Graham Ward speech at the UK Evaluation Society conference – 10 April 2014
ICAI and Parliamentary Accountability
Good morning and thank you for inviting me here today. I have the privilege of being the Chief Commissioner of the Independent Commission for Aid Impact.
ICAI was established in 2011 to provide independent scrutiny of UK Official Development Assistance. Our approach has focussed on two priority areas:
- maximising the effectiveness of the UK Aid budget for the intended beneficiaries; and
- delivering value for money for UK taxpayers.
Now, in 2014, we have just published our thirty-fourth report, which looked at Learning in the Department for International Development.
ICAI was set up as an independent body and it reports to Parliament, not to ministers. It is independent of Government. We report to a Sub-Committee of the International Development Committee, chaired by Fabian Hamilton MP. This ensures both independence and accountability.
The International Development Committee is the House of Commons select committee that provides oversight of the Government’s aid policy – a clear difference between their and our responsibilities, as policy is outside of our remit.
Our reporting is through the publication of our findings and through evidence hearings in Select Committee. As of December last year, these hearings are held in public, are broadcast over the internet and are recorded in Hansard, allowing the UK taxpayer greater access to our work.
Indeed, you may have seen our session yesterday in regard to our report on Livelihoods work in Afghanistan.
The aid scrutiny landscape in the UK is completed by the National Audit Office. There are broad similarities between their and our work; however, whilst the NAO undertakes one or two reviews of DFID a year, we undertake between ten and twelve and our coverage, as a consequence, is much greater.
As you would expect, we work closely with the International Development Committee and the NAO to increase complementarity and reduce overlap in our work. This has worked well, with the Committee’s investigations into democracy in Burma and visits to the Occupied Palestinian Territories, as particular examples.
I will now outline our approach to assessment.
Our approach is set out in our first report, ‘ICAI’s Approach to Effectiveness and Value for Money’, where we state our view that effectiveness and value for money are inextricably linked.
Fundamentally, how can a programme be value for money if it is not effective; and if there is poor value for money, is the programme being as effective as it could be?
We recognise that aid organisations, including DFID, take a range of different approaches to defining and ensuring effectiveness and value for money.
In our view:
■ effectiveness involves achieving a sustained impact for intended beneficiaries; and
■ value for money is the best use of resources to deliver the desired impact.
Our reports are written to be accessible to a general readership and we use a simple ‘traffic light’ system to report our judgement on each programme or topic we review.
In forming our ratings for programmes we consider key stages in the aid project lifecycle:
• Objectives – Does the programme have realistic and appropriate objectives and a clear plan as to how and why the planned intervention will have the intended impact?
• Delivery – Does the programme have robust delivery arrangements which meet the desired objectives and demonstrate good governance and management through the delivery chain?
• Impact – Is the programme having a transformational, positive and lasting impact on the lives of the intended beneficiaries?
• Learning – Does the programme incorporate learning to improve future aid delivery? Is it transparent and accountable?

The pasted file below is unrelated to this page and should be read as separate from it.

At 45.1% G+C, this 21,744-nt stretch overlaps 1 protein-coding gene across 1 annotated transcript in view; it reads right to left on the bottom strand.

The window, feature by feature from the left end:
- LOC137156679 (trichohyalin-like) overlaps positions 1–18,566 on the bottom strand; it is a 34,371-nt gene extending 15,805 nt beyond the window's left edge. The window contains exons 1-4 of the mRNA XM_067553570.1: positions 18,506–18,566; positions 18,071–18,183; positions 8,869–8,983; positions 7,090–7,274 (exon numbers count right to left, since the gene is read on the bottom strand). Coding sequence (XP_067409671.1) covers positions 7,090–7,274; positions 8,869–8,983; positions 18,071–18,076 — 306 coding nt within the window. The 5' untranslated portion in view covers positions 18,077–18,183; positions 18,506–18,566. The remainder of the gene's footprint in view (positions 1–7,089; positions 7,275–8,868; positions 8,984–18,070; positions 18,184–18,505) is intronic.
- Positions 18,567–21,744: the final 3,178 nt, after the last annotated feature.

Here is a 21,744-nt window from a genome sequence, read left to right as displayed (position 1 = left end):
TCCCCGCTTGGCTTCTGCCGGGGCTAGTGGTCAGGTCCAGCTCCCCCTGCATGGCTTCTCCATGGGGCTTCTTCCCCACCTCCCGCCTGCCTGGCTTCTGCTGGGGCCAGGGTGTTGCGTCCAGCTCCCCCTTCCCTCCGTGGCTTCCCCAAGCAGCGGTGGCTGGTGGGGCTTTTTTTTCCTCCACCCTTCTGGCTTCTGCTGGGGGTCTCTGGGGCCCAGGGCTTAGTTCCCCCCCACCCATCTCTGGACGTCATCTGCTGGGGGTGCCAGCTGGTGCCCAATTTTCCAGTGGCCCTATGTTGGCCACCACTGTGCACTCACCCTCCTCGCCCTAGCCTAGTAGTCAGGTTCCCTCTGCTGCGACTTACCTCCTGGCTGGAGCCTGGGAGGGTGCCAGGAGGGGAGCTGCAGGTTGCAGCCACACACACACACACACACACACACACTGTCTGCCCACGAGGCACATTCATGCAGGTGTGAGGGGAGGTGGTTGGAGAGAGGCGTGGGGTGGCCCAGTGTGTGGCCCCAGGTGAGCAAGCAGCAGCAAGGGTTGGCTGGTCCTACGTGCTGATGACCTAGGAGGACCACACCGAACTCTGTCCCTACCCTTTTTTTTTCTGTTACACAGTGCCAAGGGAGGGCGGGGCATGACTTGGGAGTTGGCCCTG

Whilst we use a number of tools to examine the issues, our methodology has some important consistencies, such as our work with intended beneficiaries in order to gain evidence.
We have found that one of the great strengths of our beneficiary engagement is that we gain evidence that demonstrates the real effect of aid upon people’s lives. For instance, in Afghanistan, our team went to villages to discuss the work that DFID funded and heard of their concerns in relation to sustainability post-drawdown. This was an issue that we flagged within our report.
It may seem an obvious point to some but talking to the beneficiary provided clear primary evidence.
As Commissioners, we use the evidence gained from tools such as beneficiary feedback, literature review, surveys, interviews and risk assessment to triangulate and arrive at our conclusions. Sometimes this can lead to a fine judgement on whether a programme should be rated green-amber or amber-red but, in all cases, that rating is an indication that is easy to understand by all parties.
Indeed, the Permanent Secretary at DFID, Mark Lowcock, has said that he goes straight to the rating to gain a quick insight into the report.
In my view this methodology should inform both intended beneficiaries and the taxpayer as to whether aid programmes are having lasting, positive impact and are efficient. If we show that aid budgets are being used inefficiently, we make strong recommendations to address the issues and to follow up at a later date to assess whether effective action has been taken.
To clarify, once a report has been published, DFID are obliged to provide a management response after three weeks, declaring whether they accept or reject our recommendations and what actions that they will undertake.
We are currently engaged in the follow-up process for our Year Two reports. This involves examining what DFID has done in relation to our recommendations, including those which were rejected.
We do this through a combination of literature review and interviews.
In our Year One follow-up process, we found that DFID had put into place many of the actions that we had recommended and in some cases, such as in our recommendations in regard to the World Bank, had gone far beyond what we had said.
We also found that some of the recommendations that had been rejected in DFID Management Responses had actually been enacted subsequently.
We have found the follow-up process to be very useful in holding Government to account and our Year Two follow-up will be published in our next Annual Report in June.
I believe that it is increasingly important that people understand our methodology and, if you wish to know more, the ICAI website contains all of our reports and my team is in the process of uploading the Inception Reports which set out individual report methodologies.